Recent posts on the subject by mrsmartian prompted my thoughts and caused this to come out-
Earlier this week I received an email from my sister asking if I was interested in having her record album collection. She mentioned that her household now used Compact Discs exclusively. I suspect her two teenage kids are primarily responsible. Up until I reached my teen’s and was able to buy music for myself, the only records we had were my parent’s small collection of 45’s (Elvis, Everly Bros., Glenn Miller, Little Eva, Ink Spots, Jackie Wilson, The Coasters and a few others). I initially followed their example and bought a few singles but very quickly switched to LP albums. Summer jobs which gave me some cash to spend and membership in the now defunct ‘Record Club of America’ allowed me to shop via mail since no record store existed in the immediate vicinity and having a drivers license was only a dream. I still own every album purchased starting when I was 13. Most them in what is normally described by the used record business as VG+ condition. (pristine, as if they were brand new in many cases) Time for a confession. Yes, I was/am a vinyl addict. A “collector”if you will. From day one touching each album only on the edges or the center paper label. Never turning the paper sleeve ‘sideways’ in the cardboard cover so you could just tilt it and have the record roll into you hand. Only storing them ‘upright’. Learning through experience not to loan them to anyone. The instance I still remember most was loaning my copy of Uriah Heep’s ‘Look At Yourself’ to my best friend only to find the “mirrored” album insert sitting in his bedroom trashcan when I visited soon after. Reassembling and collecting what he had borrowed, I never said a word but just returned the albums to where they belonged on my bedroom shelf never to leave again. My collection rapidly expanded once I graduated from college and had a full time job. The combination of having disposable income and moving to a large college town(Tallahassee-FSU) with several used record stores where students would frequently cash-in their record collections for beer money was to me, heaven. My wife even tolerated my habit. She always commented when I returned home with an armload of albums- “I see you got your vinyl fix.” New albums were also purchased mainly from ‘sale’ or ‘cut-out’ bins when I found something I just absolutely wanted.(believe it or not I’m a fiscal conservative). If you saw the movie ‘Diner’ from years ago think back to the character who collected records and was, in my opinion, very anal with his ‘filing’ method. I’m not that bad(I hope). Based on quantity of albums alone, I’m far from being a big time collector such as the Rob Gordon character played by John Cusack in the movie ‘High Fidelity’. But I can still dream. One such collector, a person I have known from childhood, had a turn-around in his life when he “got religion” and decided to sell off most of his albums for next to nothing. Now living 400 miles apart, we still communicate, but we don’t seem to be able to talk as easily about music as we did so enthusiastically for years.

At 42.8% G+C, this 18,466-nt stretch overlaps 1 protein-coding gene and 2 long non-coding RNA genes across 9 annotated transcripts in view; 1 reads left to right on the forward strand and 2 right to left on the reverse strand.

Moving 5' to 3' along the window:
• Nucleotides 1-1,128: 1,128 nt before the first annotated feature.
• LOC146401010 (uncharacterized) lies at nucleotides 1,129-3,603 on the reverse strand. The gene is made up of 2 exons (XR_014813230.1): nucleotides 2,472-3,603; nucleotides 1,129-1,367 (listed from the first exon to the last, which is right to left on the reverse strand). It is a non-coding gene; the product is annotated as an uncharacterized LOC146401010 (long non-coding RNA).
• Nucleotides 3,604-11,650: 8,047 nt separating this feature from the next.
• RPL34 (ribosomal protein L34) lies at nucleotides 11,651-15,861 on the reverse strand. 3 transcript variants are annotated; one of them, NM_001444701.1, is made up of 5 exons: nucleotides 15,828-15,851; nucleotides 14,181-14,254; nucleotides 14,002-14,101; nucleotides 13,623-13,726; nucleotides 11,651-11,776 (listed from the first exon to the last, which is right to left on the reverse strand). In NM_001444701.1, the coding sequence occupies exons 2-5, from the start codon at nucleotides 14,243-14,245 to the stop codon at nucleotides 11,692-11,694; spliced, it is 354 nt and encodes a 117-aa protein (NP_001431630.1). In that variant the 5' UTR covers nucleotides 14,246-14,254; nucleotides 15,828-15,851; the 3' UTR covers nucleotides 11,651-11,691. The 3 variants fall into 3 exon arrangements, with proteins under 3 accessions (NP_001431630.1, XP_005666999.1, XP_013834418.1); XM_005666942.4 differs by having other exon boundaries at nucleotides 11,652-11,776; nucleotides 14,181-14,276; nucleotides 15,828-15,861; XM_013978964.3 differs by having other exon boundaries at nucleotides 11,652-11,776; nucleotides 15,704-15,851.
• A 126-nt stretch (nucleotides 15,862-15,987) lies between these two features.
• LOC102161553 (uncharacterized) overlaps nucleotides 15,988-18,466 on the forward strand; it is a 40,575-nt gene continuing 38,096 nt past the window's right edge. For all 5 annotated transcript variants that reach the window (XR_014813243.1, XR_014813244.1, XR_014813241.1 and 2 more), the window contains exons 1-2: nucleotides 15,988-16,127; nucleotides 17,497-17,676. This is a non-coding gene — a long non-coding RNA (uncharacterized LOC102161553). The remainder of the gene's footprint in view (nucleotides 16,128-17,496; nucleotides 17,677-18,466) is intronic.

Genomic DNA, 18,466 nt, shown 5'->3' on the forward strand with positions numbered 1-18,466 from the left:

So where is this headed? Music is important to me but I’m not a Hi-Fi snob. The equipment I use to play music is secondary to the feeling and emotion I enjoy while listening to music. Over the recent years, an ever increasing number of Compact Disc have ended up in my collection. Once again, the technical argument about albums having a “warmer” sound as compared to the “brittle” sound of CDs was lost on me. Probably because I’ve pounded my ears for so long with massive amounts of Black Sabbath at high volume while wearing headphones that I couldn’t tell the difference if I tried. I associate many ‘events’ in my life with the music I was hearing at the time. Music as a soundtrack for my life is a reality. I can go to my collection, select an album and experience a little nostalgia.
Years ago my mother gave me several small boxes containing all those 45’s I mentioned earlier. They are on the table next to me as I type this.
Now my sister wants to give me the soundtrack to her life. She offered to wrap ribbons around it since my birthday was this week.
Without kids of my own, I’ve often wondered who will end up with my life’s soundtrack when I’m gone.